The No. 2 Porsche 919 Hybrid has claimed overall victory in the 85th running of the 24 Hours of Le Mans, following a come-from-behind run in an attrition-filled and bizarre race that saw every single LMP1 car hit mechanical trouble.
Timo Bernhard passed the LMP2 class No. 38 Jackie Chan DC Racing Oreca 07 Gibson of Ho-Pin Tung for the outright lead with only 1 hour and 7 minutes to go, after charging back from a nearly 20-lap deficit due to a front motor generator unit failure in the third hour.
While being the first of the LMP1 hybrids to run into issues, and spending more than one hour in the garage for a full rebuild of the front axle, Bernhard and co-drivers Earl Bamber and Brendon Hartley worked their way through the field while others fell by the wayside.
Pre-race favorites Toyota Gazoo Racing saw two of its three TS050 Hybrids retire prior to halfway, with the No. 8 entry having a lengthy stop, also to replace its front MGU, with the sister, then-leading No. 1 Porsche having a trouble-free run until less than four hours to go when Andre Lotterer ground to a halt on-track after reporting low oil pressure.
The No. 1 Porsche’s retirement put a LMP2 car into the overall lead for the first time in the race’s history, in the hands of 19-year-old Silver-graded Le Mans rookie Thomas Laurent, who led for nearly two hours.
Bernhard’s 10-to-15-second per lap advantage over the Jota Sport-run Oreca 07 Gibson, however, saw DC Racing’s two-lap lead steadily evaporate, compounded by a rear-deck change for the LMP2 contender, which cost the Chinese squad nearly one minute in the pits.
The 2014 FIA World Endurance Champion crossed the line 1 lap ahead of the LMP2 class-winning DC entry of Ho-Pin Tung, who held onto second overall, despite late-race overheating concerns.
LMP2 cars claimed eight of the top-10 finishing positions, with the No. 8 Toyota of Anthony Davidson, Sebastien Buemi and Kazuki Nakajima coming home 9 laps behind in 9th overall after its lengthy delay in the eighth hour.
Only two of the six LMP1 cars finished, in the worst reliability record since the category’s launch with hybrid drivetrains in 2014.
The pole-sitting No. 7 Toyota led from the start and held nearly a one-minute lead until clutch issues in the 10th hour, which saw Kamui Kobayashi slow on track and ultimately abandon the car at the Porsche Curves.
Less than 20 minutes later, contact from a LMP2 car resulted in a left-rear tire puncture and subsequent fire for the No. 9 car of Nicolas Lapierre.
Like Kobayashi, Lapierre attempted to limp his Toyota back to the pits but parked the car within sight of pit entry, ending the Japanese manufacturer’s hopes of victory after coming less than ten minutes away from a sure-fire win last year.
The No. 4 ByKolles Racing ENSO CLM P1/01 AER, the only LMP1 Privateer entrant in this year’s race, sustained a puncture at the start only to retire with engine failure after completing two laps.
Despite the unusual rate of attrition, Porsche claimed its third consecutive win and record-extending 19th overall in the race.
While it marked Bernhard’s second overall crown following his 2010 win with Audi and Bamber’s second in three years, 27-year-old Hartley scored his first win in the French endurance classic.
Jackie Chan DC Racing executed a near-perfect race with its No. 38 Oreca 07 Gibson to clinch LMP2 class victory in the 85th running of the 24 Hours of Le Mans and even briefly flirt with overall victory before finishing second in the final classification.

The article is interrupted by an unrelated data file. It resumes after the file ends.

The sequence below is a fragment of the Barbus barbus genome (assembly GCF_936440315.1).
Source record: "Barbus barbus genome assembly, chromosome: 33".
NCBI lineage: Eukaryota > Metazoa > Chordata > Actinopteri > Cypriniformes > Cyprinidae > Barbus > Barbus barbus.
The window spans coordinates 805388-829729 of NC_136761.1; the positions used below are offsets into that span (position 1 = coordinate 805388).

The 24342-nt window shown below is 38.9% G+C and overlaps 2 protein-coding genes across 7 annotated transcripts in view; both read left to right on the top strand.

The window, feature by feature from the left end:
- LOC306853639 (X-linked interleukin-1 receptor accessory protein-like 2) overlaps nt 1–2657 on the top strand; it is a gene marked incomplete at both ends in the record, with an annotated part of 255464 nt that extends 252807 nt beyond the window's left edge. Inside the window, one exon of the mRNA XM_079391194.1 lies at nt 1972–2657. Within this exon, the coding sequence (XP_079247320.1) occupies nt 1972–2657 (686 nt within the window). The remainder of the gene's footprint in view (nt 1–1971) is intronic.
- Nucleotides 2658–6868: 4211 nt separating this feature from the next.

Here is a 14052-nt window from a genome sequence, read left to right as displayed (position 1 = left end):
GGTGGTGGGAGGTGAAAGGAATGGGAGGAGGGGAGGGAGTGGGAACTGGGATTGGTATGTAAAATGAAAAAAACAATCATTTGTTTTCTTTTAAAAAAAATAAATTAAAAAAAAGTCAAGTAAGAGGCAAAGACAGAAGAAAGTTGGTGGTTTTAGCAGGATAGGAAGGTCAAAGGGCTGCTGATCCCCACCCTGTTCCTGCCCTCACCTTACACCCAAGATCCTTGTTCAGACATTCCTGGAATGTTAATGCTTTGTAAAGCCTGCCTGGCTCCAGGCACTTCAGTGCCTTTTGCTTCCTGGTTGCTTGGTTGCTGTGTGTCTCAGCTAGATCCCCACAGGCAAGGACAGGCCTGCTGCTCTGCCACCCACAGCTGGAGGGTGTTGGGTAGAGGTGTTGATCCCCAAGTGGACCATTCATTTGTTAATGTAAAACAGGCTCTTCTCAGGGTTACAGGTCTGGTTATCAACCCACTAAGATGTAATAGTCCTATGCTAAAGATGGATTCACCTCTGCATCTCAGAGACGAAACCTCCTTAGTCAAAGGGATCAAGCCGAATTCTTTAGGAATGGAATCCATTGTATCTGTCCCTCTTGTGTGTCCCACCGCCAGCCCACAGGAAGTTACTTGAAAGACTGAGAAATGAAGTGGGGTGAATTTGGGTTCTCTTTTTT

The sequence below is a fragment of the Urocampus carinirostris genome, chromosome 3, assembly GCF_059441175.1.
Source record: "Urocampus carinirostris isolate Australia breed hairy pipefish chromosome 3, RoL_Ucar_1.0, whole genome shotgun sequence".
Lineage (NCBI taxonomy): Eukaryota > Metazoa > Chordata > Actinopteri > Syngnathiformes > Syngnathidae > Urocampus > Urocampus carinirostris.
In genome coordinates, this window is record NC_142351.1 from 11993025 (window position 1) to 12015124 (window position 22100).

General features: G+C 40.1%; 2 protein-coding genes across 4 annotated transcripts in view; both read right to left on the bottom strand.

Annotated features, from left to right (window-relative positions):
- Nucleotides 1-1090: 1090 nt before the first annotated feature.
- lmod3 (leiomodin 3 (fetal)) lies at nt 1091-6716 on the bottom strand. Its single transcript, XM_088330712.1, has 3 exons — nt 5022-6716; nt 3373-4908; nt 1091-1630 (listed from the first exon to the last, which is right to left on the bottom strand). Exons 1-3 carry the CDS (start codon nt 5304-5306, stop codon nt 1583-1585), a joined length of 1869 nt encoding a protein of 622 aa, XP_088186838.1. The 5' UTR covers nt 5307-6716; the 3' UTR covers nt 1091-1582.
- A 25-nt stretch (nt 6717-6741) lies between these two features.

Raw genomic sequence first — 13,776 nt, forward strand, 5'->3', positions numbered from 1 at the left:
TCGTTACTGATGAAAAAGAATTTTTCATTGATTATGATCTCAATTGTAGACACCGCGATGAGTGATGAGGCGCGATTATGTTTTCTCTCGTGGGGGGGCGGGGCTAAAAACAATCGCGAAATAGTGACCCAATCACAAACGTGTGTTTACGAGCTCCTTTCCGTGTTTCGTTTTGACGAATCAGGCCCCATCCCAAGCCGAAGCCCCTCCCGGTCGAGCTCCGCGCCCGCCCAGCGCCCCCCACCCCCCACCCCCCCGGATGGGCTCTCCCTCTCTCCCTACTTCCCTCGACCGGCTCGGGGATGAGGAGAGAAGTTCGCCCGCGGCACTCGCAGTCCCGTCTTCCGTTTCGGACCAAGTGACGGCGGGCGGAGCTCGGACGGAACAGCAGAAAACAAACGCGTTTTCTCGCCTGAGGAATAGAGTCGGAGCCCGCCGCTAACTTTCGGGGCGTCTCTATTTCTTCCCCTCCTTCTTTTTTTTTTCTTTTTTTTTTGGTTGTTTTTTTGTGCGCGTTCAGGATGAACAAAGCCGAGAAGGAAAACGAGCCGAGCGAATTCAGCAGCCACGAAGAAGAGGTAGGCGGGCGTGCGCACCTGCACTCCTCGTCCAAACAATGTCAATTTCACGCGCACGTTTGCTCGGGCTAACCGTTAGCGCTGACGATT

Starting third in class, Oliver Jarvis made a rapid start in the Oreca to move into the lead through the first stint, only to drop back after a starter issue.
More ground was lost when Thomas Laurent suffered a brief stoppage on-track at Indianapolis before getting the car back going, after which point the trio that also featured Ho-Pin Tung stayed out of trouble, rising up the order through the night as the LMP1 field descended into meltdown.
A LMP2 car finishing on the podium seemed possible yet improbable heading into the race given the low turnout for the premier class, but with four of the five LMP1 hybrid runners hitting trouble by half-distance, it looked increasingly likely.
Repeated issues for the early LMP2 pace-setter Vaillante Rebellion Racing with its pairs of Orecas, No. 13 and No. 31, caused the Swiss team to lose its 1-2 position and fall a lap behind the No. 38 car with seven hours to go.
Running second overall, DC Racing became the first ever LMP2 team to lead the overall order at Le Mans in the 21st hour when Andre Lotterer was forced to park his No. 1 Porsche 919 Hybrid up at the side of the track, squandering a 13-lap advantage over the field.
The No. 38 car enjoyed an extended stint as the outright leader, with Laurent and Tung sharing the running at the sharp end of the field before the recovering No. 2 Porsche eroded the two-lap deficit that stood after Lotterer’s stoppage.
Timo Bernhard made an easy pass on Tung to take the lead heading into the final hour of the race, with the DC Racing pit wall informing its driver to be careful and ensure the car did not overheat.
A change of the rear end of the car was completed in the closing stages, with the two-lap buffer to Rebellion’s No. 13 car that was second in class giving the team plenty of breathing room.
With 24 hours in the book and having fully embraced spirit of the ‘Mighty 38’ previously made famous by Jota Sport, who remains heavily involved in the running of the team and has since passed on the nickname, Tung crossed the line to secure class victory for DC Racing and finish second overall, one lap down on the race winner.
The result marked the first class victory for a Chinese team at Le Mans, as well as maiden successes for Jarvis, Tung and Laurent, the latter standing on top of the LMP2 podium at just 19 years old in his race debut.
The overall podium was also notable for being the first since 1995 to feature entries from mixed classes, with LMP2 cars finishing second and third alongside the race winner from LMP1.